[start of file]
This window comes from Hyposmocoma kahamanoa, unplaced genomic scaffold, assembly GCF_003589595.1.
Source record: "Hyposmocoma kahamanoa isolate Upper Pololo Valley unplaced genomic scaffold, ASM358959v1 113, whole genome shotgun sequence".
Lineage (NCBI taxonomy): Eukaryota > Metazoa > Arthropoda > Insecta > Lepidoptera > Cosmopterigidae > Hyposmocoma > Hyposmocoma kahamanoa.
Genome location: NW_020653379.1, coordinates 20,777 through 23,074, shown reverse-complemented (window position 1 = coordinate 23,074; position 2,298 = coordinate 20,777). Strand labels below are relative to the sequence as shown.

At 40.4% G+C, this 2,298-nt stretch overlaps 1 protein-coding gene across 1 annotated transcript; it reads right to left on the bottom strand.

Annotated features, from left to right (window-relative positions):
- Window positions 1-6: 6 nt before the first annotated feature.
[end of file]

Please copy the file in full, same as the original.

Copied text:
This window comes from Hyposmocoma kahamanoa, unplaced genomic scaffold, assembly GCF_003589595.1.
Source record: "Hyposmocoma kahamanoa isolate Upper Pololo Valley unplaced genomic scaffold, ASM358959v1 113, whole genome shotgun sequence".
Lineage (NCBI taxonomy): Eukaryota > Metazoa > Arthropoda > Insecta > Lepidoptera > Cosmopterigidae > Hyposmocoma > Hyposmocoma kahamanoa.
Genome location: NW_020653379.1, coordinates 20,777 through 23,074, shown reverse-complemented (window position 1 = coordinate 23,074; position 2,298 = coordinate 20,777). Strand labels below are relative to the sequence as shown.

At 40.4% G+C, this 2,298-nt stretch overlaps 1 protein-coding gene across 1 annotated transcript; it reads right to left on the bottom strand.

Annotated features, from left to right (window-relative positions):
- Window positions 1-6: 6 nt before the first annotated feature.